Possible papers:
- Kenneth Burke’s scene/act ratio in relation to Updike’s story “A&P” (you can throw Kant in there, too).
- Location in Hannah Arndt’s Vita Activa and how it might relate to the old saying in real estate : “Location, location, location.” (make a bridge between the tenets of real estate and its selling tactics and that of philosophy—especially Hannah Arendt).
- A study of A Doll’s House by Ibsen in relation to what Hannah Arendt says about goodness being impossible once it is a public act (the relationship between public “goodness” and keeping up appearances).
- A paper in which a poem is analyzed for its private thread of goodness.

This is one way of reading different than the usual methods. I went to the bathroom and came out with part of my course. I am often accused of lacking structure, but very complex or intuitive structures can appear to be unstructured. Chaos appears to be unstructured and yet chaotic form is only a more complex structure. It is randomness that is unstructured–not chaos. Tell me if you think what I have done here is closer to randomness or to the more complex structures of chaos? I swear that I did not read ahead. Intuition is not magic, but rather quick pattern recognition informed by educated hunches that refer back to other moments, other times. It is the ability we have to somehow know the whole or its possibility through a single piece. Intuition is not a rational function, yet it is at the heart of all scientific as well as literary creativity.


Here’s a story right up my blogging alley. I’ve written quite a bit in the past on translation (about Horace and ESL/film), as well as bit on technology and language. I wrote about how Google used the insights of Wittgenstein to overcome the problem of polysemy in search, but ended questioning whether Google could ever overcome the complexities of poetry. Turns out Google has been laboring away at creating a machine translator of poetry.

If I understand it correctly, the poetry translator basically layers several poetic constraints on top of the standard translator: line length, rhyme, meter, etc. Google’s translator uses what Jaron Lanier calls a “brute force” approach to translation. That is, it doesn’t know the rules of grammar—it doesn’t even really have a dictionary. Rather, it scours its database and determines statistical correlation between translations of pages. Put another way, it imitates by means of statistical analysis.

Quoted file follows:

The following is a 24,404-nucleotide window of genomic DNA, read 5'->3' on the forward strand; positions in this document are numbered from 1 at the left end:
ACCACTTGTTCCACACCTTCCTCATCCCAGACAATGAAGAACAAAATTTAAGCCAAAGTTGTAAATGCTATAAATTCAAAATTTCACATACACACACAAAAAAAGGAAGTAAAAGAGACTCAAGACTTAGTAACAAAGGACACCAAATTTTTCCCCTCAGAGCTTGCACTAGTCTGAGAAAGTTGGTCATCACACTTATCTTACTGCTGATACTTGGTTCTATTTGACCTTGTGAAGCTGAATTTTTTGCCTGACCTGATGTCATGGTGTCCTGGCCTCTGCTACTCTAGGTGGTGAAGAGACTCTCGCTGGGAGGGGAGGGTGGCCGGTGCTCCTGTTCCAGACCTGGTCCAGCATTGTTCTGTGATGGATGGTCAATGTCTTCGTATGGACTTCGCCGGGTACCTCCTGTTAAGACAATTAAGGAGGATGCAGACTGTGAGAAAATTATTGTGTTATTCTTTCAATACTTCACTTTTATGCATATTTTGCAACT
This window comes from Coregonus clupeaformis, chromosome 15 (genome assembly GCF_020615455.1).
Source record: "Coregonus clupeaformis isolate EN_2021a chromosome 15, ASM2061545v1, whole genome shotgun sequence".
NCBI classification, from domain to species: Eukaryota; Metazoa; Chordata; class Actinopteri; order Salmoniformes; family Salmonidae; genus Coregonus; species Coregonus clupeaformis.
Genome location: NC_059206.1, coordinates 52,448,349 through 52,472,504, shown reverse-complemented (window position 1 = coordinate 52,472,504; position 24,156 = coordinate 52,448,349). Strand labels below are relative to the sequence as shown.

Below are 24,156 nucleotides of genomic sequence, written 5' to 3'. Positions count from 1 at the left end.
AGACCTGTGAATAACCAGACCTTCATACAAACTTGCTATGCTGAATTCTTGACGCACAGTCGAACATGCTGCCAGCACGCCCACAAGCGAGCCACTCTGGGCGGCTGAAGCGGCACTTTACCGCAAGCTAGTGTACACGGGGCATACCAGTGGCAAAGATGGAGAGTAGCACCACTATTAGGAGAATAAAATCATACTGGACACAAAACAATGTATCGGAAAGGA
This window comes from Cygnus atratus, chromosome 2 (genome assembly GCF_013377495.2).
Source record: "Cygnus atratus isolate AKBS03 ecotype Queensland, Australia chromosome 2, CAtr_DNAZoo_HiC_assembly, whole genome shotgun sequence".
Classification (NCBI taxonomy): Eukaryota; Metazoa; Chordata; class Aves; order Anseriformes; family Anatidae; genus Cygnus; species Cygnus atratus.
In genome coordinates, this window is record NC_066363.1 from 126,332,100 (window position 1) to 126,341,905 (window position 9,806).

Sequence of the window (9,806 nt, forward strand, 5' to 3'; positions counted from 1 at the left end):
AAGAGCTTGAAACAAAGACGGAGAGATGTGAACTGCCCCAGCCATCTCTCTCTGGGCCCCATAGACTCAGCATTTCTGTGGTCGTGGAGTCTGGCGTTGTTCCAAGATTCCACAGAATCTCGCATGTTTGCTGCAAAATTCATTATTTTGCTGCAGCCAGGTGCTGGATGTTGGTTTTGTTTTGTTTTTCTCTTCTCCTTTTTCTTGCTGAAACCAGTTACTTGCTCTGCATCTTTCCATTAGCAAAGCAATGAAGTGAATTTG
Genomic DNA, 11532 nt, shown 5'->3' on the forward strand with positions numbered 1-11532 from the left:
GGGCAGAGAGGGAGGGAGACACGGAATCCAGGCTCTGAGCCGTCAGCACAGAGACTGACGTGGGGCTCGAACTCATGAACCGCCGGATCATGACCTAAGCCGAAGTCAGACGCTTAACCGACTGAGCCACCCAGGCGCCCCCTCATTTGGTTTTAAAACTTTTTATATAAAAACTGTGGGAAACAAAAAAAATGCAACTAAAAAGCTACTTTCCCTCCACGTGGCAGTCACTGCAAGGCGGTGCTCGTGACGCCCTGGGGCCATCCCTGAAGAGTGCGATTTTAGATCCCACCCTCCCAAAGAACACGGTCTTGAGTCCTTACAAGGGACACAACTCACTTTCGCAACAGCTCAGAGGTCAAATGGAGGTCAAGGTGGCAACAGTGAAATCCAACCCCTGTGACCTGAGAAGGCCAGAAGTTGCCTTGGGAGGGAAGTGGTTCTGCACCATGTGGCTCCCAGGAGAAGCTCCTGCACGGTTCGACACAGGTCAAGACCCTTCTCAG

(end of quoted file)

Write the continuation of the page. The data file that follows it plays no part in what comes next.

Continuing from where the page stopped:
Meta-lord of the cloud-lords of meta of!

Questions of quality aside (i.e., let’s assume Google can be completely successful and create passable—even good poetry translations), would you really prefer Google’s translations Rimbaud over, say, Ashbery’s? Aside from needing a translation in a pinch, I can only imagine an interest in Google’s translation that is analogous to the Turing test: an interest that asks the question “If I didn’t know—could I tell the difference between the results of computer and human translation?”

I have been reading Jaron Lanier’s book You Are Not a Gadget over the last few weeks. He makes a convincing point that Turing’s test is essentially the wrong question. Part of the function of asking “can it fool us?” is a desire to find a computer that can. As a result, we’re essentially willing to dumb down our expectations of what it means to be human in hopes we’ve created machines that think. Ironically, it’s our very human desires that make the Turing test fail. The real judge of the Turing test should be a computer with a merciless set of criteria. No doubt somebody, somewhere has already realized this, and there is a computer slaving away at creating and judging its own intelligence.

Which brings me back to the question: why do we want to read Ashbery’s translations of Rimbaud? I see two motivations: the first is to read Rimbaud without learning French; the second is to read Ashbery reading Rimbaud. Google doesn’t read. To say that it does would actually change the definition of reading, wouldn’t it? Reading implies not a functional end (e.g., Ashbery produces a translation of Rimbaud), since it can exist without a functional end (e.g., Ashbery reads Rimbaud in French).

Perhaps more importantly, Google doesn’t even use language in a way that we recognize as language. Some animals use what we would rightly be called protolanguage. They can acquire a vocabulary, and perhaps even use it in creative ways (I heard a story once about an ape that put two words together to ask for a watermelon: “candy water” or something along those lines). At best, though, animals can only mash together vocabulary, without what we could refer to as “syntax.” Syntax is the ability not only to acquire vocabulary, but to manipulate it according to a deeper intelligence that categorizes vocabulary. It’s the difference between “Micah smile” and “Micah smiles.” The latter indicates not only the fact that I have associated one thing with another (the action of smiling with the word “smile”), but that I can categorize it as a verb and thus deploy it in a sentence (oh the difference an “s” makes). This syntactic ability expands when we think about relative clauses, which nest and hierarchize ideas. We even have words for pure functions of language (e.g., articles). Animals are unable to do this (unless, of course, you’re teaching a gorilla that it will die someday—perhaps death is the motivator of syntax!). Google uses statistical analysis to achieve a kind of protolanguage at best. At best, it “learns” (a word also worth an essay) to associate certain phrases with one another. But, unlike animals, it has no will to use them.

All this is to say that there is something uniquely motivating about a person doing something. A Google poetry translation will never make me reconsider my life, except in a purely serendipitous (i.e., accidental) way.